At the EHRI workshop “Person-Related Records Beyond the Personal,” which took place at the ITS in Bad Arolsen on November 19 and 20, 2018, sixteen historians and archivists from eleven countries discussed the opportunities offered by—and limitations to–the evaluation of personal documents in research on the Holocaust.

Christian Groh, the head of the ITS archive, summed up the workshop by pointing out that, “in addition to participants from major institutions such as Yad Vashem, the United States Holocaust Memorial Museum (USHMM) and the Mémorial de la Shoah, colleagues from smaller organizations, for example the Kitchener Camp Project, as well as researchers attended. As a result, the contributions covered a tremendous range of perspectives, which was very enriching.”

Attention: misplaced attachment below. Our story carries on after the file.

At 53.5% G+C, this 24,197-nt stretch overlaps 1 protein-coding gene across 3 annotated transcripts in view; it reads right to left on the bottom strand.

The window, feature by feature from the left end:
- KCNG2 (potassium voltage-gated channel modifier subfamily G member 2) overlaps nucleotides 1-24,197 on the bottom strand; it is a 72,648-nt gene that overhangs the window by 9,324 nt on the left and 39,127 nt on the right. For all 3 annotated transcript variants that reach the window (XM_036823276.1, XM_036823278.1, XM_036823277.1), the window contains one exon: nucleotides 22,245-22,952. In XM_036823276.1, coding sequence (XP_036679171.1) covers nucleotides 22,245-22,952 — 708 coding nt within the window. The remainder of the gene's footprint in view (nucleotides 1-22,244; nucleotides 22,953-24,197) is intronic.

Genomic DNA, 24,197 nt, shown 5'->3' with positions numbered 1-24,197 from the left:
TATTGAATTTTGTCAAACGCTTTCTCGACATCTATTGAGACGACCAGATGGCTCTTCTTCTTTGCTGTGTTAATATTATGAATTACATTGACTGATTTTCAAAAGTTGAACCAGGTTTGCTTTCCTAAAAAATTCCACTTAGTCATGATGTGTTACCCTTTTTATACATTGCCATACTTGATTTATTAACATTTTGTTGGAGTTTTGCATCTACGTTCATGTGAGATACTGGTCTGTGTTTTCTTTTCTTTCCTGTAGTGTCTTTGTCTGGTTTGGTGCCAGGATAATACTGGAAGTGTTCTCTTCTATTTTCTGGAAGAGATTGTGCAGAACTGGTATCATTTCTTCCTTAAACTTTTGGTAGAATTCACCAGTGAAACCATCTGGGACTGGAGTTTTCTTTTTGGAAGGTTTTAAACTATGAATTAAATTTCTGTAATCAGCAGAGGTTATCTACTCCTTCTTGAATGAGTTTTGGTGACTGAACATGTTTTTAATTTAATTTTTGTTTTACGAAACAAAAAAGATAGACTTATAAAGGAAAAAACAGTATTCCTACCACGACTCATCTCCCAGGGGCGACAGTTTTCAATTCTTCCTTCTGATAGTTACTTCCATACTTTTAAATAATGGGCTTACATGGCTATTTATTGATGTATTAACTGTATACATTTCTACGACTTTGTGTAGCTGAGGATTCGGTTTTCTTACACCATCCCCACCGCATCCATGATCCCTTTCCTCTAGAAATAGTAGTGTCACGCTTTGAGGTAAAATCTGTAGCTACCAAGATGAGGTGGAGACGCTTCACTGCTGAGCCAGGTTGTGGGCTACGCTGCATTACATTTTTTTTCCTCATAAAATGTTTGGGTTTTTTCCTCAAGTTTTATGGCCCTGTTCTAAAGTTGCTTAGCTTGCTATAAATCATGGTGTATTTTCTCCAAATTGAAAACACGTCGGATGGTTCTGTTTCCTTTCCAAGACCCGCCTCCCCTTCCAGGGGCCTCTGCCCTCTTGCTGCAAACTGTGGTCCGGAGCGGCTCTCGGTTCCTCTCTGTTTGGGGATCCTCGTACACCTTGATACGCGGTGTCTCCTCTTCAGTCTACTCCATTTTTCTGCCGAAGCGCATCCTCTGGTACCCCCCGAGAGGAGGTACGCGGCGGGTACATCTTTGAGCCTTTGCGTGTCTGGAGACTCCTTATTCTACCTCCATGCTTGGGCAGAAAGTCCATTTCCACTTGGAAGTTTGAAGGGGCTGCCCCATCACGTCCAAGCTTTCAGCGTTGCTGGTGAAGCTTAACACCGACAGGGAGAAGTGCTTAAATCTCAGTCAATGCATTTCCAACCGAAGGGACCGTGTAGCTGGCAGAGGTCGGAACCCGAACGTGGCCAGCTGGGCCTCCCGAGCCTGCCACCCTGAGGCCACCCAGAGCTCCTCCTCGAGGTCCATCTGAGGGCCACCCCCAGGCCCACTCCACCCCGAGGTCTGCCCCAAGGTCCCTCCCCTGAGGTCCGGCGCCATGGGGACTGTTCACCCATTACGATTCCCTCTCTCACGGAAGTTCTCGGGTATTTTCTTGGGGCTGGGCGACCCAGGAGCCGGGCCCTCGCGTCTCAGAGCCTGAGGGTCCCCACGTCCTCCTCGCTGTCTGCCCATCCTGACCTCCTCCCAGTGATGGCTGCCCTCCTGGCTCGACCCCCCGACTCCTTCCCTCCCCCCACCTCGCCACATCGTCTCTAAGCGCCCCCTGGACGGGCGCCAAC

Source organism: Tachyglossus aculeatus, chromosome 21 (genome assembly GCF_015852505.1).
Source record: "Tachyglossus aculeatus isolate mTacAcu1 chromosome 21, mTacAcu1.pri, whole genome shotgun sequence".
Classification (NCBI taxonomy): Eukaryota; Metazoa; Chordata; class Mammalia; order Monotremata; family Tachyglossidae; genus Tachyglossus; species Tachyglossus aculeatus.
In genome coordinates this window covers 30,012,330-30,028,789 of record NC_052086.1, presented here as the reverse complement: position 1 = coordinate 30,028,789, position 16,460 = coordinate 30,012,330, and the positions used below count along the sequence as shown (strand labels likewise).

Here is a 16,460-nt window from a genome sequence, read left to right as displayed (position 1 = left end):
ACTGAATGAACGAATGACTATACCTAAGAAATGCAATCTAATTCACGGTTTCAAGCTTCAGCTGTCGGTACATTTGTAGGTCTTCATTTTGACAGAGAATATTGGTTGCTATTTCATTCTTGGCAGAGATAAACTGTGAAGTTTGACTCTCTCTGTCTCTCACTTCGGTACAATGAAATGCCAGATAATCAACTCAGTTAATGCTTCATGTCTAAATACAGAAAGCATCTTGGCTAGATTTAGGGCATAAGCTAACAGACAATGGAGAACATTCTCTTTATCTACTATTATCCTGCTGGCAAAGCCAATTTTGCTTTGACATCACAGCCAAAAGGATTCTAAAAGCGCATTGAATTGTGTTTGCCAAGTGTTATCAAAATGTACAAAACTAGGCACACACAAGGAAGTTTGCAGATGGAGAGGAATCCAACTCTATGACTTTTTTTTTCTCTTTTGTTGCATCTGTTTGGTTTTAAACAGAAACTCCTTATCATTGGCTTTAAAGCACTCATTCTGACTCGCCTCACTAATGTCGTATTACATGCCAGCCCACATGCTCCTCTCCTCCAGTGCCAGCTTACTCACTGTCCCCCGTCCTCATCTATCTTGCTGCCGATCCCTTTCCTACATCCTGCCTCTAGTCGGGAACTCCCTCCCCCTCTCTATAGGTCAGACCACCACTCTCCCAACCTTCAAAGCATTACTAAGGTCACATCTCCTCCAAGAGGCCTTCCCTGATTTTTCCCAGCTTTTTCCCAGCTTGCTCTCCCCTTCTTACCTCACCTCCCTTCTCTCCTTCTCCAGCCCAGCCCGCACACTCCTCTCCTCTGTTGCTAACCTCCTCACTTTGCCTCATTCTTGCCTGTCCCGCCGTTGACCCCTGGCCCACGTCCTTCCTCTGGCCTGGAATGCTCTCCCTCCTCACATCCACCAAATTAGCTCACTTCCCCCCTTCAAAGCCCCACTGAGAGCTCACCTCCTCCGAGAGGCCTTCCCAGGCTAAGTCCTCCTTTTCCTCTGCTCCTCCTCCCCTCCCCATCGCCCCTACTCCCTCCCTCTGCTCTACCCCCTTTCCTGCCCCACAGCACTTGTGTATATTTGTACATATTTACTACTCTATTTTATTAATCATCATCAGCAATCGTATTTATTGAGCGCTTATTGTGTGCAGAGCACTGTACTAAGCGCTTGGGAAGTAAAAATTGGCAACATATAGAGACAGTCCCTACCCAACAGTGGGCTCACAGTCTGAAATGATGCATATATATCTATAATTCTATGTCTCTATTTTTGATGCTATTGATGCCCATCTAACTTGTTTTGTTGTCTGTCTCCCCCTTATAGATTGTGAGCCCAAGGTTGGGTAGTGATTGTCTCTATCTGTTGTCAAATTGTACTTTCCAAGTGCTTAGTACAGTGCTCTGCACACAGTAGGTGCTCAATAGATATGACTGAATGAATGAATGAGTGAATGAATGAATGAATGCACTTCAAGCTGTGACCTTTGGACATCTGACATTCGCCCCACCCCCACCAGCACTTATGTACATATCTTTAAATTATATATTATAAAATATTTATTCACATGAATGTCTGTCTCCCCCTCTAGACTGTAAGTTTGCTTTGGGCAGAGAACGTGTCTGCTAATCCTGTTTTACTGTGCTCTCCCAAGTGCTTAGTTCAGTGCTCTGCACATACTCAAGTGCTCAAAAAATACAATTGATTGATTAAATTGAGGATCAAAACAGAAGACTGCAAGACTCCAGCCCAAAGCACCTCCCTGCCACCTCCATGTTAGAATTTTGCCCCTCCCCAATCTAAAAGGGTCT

Adina Babes from the Elie Wiesel National Institute in Bucharest was delighted to receive impulses for her research work: “Now I have new ideas for how to go about searching for personal fates in various document types.”

Digitization is making it possible to interlink large amounts of documents on the Holocaust from all over the world and evaluate them according to various criteria. One of the European Holocaust Research Infrastructure (EHRI) project’s goals is to create the digital infrastructure for this purpose.

“In view of the large quantities of data that can be evaluated and processed by means of digital networking, we must be careful not to lose sight of the fact that even just a little piece of paper might be the last trace a person left behind. What’s more, there are a lot of gaps we’ll never be able to fill,” Ron Coleman from the USHMM emphasized. And he added: “The documents are also a monument to the victims. We mustn’t forget that.”

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